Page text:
Jesting Pilate asks what is truth

George Szirtes - 6 May 2008

He asked but would not stay for an answer. In fact there is no appropriate waiting time because we don't know. Nevertheless, we feel and are, sometimes, for a while, convinced. It is not that we think there are no truths, only that they are often complex and provisional. We may think of the truths of the imagination, but I suspect that, as far as poetry is concerned, it is a form of truth to language. What does that mean? And is that so?

Water is water. Words are words. But sometimes words can be as much water, or fire, or colour or anything, as is possible for words to be. In poetry we are convinced of truth to the extent that words become things, not objects as such, but our experience of things. Ordinary speech is not enough. We need music, rhythm, association, metaphor, all working at once to present our state to us. We know that instinctively. The least literate people know it: they sing, they mutter, they chant, they pronounce. It is not about consequences but about the nature and depth of our lives (which may well include consequences). "O westron wind, when wilt though blow" IS the wind in language. It hits us directly, bracing and lost, so "the small rain down can rain". Is that not a kind of truth?


The question of truth, or perhaps the issue of truth in poetry and about poetry does seem, on reflection, to be a complex one. I find it utterly fascinating. It could be said that in writing the poem, or even in the reading of a poem, the poet seeks to construct a truth by way of words, their patterning, their relationship to each other and all the other devices used in language to create the fidelity of truth. It could also be said that perhaps one poet's truth is another's lie. Is truth thus really created, conjured, with all its overtones of shamanistic, mythical and magical heritage? I think we often think of truths in imagination and of experience. Poets talk about the poem as artefact, but perhaps it can be seen as being, as a music defining the utterance as being, yes, this is my truth.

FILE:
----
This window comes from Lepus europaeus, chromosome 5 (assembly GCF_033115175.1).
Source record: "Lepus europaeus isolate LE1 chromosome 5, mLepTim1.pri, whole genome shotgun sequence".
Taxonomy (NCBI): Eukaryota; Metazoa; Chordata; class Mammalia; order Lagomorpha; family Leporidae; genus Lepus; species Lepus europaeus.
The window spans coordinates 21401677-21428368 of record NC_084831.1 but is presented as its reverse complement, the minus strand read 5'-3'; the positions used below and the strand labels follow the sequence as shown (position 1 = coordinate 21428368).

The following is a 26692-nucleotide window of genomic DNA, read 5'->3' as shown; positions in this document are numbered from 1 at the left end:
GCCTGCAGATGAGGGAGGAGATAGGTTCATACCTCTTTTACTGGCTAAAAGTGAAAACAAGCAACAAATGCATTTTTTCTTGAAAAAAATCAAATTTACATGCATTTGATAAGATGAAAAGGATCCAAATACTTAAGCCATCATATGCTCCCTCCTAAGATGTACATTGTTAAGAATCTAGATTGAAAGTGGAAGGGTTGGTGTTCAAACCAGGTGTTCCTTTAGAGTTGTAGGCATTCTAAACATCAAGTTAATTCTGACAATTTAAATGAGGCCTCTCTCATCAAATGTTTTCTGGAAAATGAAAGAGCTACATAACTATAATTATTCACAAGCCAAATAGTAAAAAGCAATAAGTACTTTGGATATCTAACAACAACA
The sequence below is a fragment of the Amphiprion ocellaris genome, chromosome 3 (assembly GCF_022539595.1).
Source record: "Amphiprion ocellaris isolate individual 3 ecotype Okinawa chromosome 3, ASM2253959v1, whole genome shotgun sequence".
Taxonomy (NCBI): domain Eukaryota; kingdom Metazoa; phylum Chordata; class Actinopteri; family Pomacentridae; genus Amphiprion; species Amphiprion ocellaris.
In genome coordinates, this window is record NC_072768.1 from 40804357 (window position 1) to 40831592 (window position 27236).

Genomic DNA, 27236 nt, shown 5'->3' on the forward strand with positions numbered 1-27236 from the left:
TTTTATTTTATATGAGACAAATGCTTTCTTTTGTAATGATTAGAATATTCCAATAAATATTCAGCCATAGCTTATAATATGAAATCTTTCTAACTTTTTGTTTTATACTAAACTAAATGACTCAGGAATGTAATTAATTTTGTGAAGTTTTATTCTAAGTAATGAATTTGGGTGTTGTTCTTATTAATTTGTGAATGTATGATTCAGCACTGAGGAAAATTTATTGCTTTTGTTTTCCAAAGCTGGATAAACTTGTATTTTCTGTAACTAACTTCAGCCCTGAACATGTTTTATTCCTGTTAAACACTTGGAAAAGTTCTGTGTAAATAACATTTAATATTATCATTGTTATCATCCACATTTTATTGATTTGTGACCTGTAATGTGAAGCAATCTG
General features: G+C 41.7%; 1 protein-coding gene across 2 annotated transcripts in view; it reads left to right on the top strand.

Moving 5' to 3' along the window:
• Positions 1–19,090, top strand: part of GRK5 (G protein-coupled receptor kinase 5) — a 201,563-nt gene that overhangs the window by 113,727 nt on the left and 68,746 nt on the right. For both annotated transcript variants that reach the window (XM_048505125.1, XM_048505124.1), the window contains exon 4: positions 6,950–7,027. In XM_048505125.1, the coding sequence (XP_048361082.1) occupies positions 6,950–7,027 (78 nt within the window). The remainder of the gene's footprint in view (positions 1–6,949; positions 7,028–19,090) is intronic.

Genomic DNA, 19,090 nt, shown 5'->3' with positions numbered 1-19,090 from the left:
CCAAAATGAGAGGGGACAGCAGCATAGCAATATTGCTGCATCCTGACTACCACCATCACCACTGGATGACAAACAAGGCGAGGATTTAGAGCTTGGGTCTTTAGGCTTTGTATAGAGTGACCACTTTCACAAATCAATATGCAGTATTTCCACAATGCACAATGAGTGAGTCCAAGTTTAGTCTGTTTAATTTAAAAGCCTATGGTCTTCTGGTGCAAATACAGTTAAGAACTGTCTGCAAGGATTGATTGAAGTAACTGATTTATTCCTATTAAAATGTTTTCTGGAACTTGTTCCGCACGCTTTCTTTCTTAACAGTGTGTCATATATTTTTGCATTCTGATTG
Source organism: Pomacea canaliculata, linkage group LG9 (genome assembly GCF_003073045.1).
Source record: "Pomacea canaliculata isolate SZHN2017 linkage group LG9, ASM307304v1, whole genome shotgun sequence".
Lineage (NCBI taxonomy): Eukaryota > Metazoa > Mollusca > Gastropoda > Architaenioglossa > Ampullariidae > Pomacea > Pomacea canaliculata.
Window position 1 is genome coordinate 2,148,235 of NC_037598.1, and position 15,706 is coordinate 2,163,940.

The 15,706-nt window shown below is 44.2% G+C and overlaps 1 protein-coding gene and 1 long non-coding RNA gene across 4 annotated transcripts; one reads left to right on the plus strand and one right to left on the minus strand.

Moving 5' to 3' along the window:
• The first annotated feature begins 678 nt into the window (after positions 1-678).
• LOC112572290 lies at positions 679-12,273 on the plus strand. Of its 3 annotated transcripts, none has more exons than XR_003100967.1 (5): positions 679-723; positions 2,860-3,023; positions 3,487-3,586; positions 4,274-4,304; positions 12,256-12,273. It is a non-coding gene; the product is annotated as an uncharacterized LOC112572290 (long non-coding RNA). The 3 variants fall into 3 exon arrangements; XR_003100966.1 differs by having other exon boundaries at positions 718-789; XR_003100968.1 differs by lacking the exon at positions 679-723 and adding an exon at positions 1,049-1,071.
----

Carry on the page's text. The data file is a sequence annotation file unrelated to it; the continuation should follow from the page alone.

One of today's quotes on the Poetry Archive seems teasingly apposite. Jean Cocteau,'The poet is a liar who always tells the truth.' It appears to be either contradictory, or paradoxical. Perhaps, as in my last comment, the poet is announcing, this is my voice, the poem is my being, trust me for this is my truth!

A poem has value only if it convinces us of a truth. We may feel it's a new truth, a revelation, a mystical apprehension. At the same time it may put into words a truth we already know. It is a transgressive use of the word "truth", something which can not be poved by fact or testified in a court of law. We do also use the word true to mean faithful, and perhaps this is a more relevant way ofthinking about truth in poetry?

This sort of utter drivel really makes me mad. Why can't you have a meaningful discussion about a poem. This sort of naval gazing just stops people coming to this site. And when are you going to get some decent modern poets instead of all these academics.


Welcome Bill, things were too quiet until you arrived! Why don't you get us going on a meaningful discussion? I'm game if you are. And I'd love to know what modern poets you enjoy reading - there's nothing like word of mouth recommendation. Yours - Sands

Hello, :) I am new to this..will you be on-line next week. We are studying poetry and I'd like to pose your question to my students who will be creating their own poems...
I LOVE words and you having me it because I feel the unveil a truth within me or because they help me understand another's?


Well, there is life on the planet. Welcome all, especially Bill. Is truth in poetry an academic question. It seems rather important to me. And Sands' thinking is close to mine. The business about poets being liars is also true - in its way. Charles Tomlinson, poet and academic wrote: "The poet lies for the improvement of truth. Believe him." It's in a poem, Bill.

Hi Terri, Yes, I'll post next week. Is there anything in particular you would like discussed?

Sorry time flies and we had SATS and such. We are learning about the Romans and Celtics, who also used alliteration poems to create stories. I am going to see if the students will post you some comments or questions they may have about poetry writing if that is ok?

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